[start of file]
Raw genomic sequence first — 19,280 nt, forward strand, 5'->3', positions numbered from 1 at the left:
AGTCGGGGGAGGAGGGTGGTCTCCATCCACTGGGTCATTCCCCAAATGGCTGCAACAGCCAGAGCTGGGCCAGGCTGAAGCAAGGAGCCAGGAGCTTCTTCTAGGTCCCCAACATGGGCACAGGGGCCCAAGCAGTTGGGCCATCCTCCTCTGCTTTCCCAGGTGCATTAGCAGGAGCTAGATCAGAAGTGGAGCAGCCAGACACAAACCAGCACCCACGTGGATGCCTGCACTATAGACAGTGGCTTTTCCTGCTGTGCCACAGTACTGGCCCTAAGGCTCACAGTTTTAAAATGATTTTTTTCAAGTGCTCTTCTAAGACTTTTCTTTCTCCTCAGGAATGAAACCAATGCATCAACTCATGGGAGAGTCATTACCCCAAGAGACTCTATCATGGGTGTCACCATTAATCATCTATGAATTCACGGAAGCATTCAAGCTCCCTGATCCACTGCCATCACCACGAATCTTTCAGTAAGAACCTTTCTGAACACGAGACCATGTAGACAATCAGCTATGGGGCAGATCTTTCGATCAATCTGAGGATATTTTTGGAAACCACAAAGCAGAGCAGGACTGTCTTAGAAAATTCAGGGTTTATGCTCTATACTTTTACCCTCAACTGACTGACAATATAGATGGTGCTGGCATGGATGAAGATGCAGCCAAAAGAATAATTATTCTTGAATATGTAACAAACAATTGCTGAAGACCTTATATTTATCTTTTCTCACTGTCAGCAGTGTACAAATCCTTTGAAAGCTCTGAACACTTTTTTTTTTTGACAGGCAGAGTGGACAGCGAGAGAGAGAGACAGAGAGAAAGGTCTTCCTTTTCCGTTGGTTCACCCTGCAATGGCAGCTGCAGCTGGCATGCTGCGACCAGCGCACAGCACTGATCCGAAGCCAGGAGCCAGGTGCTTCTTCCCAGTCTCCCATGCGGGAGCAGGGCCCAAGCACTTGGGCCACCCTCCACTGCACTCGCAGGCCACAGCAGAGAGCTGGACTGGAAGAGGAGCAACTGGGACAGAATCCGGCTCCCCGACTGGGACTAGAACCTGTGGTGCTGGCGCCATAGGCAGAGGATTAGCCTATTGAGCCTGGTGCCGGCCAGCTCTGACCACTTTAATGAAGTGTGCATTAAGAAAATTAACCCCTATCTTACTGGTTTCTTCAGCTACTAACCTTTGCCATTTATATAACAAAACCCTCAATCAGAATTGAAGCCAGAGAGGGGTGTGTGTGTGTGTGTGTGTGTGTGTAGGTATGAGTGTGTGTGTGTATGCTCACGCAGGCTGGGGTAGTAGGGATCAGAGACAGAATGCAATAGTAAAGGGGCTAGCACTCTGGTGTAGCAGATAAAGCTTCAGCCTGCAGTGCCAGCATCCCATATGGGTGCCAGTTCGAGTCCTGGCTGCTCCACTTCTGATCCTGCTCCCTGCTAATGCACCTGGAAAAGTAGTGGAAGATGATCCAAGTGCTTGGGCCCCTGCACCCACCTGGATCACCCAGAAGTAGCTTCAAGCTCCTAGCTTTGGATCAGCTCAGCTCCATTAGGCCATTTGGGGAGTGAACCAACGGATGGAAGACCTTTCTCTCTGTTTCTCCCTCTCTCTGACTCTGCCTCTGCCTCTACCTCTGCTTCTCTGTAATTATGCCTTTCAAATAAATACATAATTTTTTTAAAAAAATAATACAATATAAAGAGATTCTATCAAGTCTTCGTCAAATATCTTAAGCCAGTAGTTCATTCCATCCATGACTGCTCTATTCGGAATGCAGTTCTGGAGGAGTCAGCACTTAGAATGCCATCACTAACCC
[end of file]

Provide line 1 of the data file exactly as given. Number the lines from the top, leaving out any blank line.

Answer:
Raw genomic sequence first — 19,280 nt, forward strand, 5'->3', positions numbered from 1 at the left: